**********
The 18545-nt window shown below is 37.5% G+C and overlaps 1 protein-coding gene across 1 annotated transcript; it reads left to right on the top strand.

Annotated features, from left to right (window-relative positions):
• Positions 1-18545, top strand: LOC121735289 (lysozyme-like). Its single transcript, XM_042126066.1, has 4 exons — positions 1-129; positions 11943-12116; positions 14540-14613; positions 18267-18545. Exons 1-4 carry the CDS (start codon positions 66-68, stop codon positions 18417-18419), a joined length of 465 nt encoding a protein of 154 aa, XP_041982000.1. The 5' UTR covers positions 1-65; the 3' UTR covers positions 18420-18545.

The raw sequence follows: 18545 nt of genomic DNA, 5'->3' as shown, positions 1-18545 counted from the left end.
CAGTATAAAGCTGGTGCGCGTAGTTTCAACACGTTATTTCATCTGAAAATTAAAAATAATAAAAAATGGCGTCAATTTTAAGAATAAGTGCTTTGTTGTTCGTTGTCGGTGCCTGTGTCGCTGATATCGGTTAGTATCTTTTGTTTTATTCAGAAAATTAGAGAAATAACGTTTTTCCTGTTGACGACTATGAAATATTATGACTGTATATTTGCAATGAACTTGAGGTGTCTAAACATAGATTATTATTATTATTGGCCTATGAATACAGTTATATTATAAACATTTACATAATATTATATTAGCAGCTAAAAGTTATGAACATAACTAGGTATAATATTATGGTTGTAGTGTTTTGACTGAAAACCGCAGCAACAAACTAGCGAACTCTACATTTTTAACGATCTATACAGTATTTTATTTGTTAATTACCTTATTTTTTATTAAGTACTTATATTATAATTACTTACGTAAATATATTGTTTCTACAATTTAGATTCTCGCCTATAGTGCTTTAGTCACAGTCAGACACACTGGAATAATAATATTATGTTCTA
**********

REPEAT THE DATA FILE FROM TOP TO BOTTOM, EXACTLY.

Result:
The 18545-nt window shown below is 37.5% G+C and overlaps 1 protein-coding gene across 1 annotated transcript; it reads left to right on the top strand.

Annotated features, from left to right (window-relative positions):
• Positions 1-18545, top strand: LOC121735289 (lysozyme-like). Its single transcript, XM_042126066.1, has 4 exons — positions 1-129; positions 11943-12116; positions 14540-14613; positions 18267-18545. Exons 1-4 carry the CDS (start codon positions 66-68, stop codon positions 18417-18419), a joined length of 465 nt encoding a protein of 154 aa, XP_041982000.1. The 5' UTR covers positions 1-65; the 3' UTR covers positions 18420-18545.

The raw sequence follows: 18545 nt of genomic DNA, 5'->3' as shown, positions 1-18545 counted from the left end.
CAGTATAAAGCTGGTGCGCGTAGTTTCAACACGTTATTTCATCTGAAAATTAAAAATAATAAAAAATGGCGTCAATTTTAAGAATAAGTGCTTTGTTGTTCGTTGTCGGTGCCTGTGTCGCTGATATCGGTTAGTATCTTTTGTTTTATTCAGAAAATTAGAGAAATAACGTTTTTCCTGTTGACGACTATGAAATATTATGACTGTATATTTGCAATGAACTTGAGGTGTCTAAACATAGATTATTATTATTATTGGCCTATGAATACAGTTATATTATAAACATTTACATAATATTATATTAGCAGCTAAAAGTTATGAACATAACTAGGTATAATATTATGGTTGTAGTGTTTTGACTGAAAACCGCAGCAACAAACTAGCGAACTCTACATTTTTAACGATCTATACAGTATTTTATTTGTTAATTACCTTATTTTTTATTAAGTACTTATATTATAATTACTTACGTAAATATATTGTTTCTACAATTTAGATTCTCGCCTATAGTGCTTTAGTCACAGTCAGACACACTGGAATAATAATATTATGTTCTA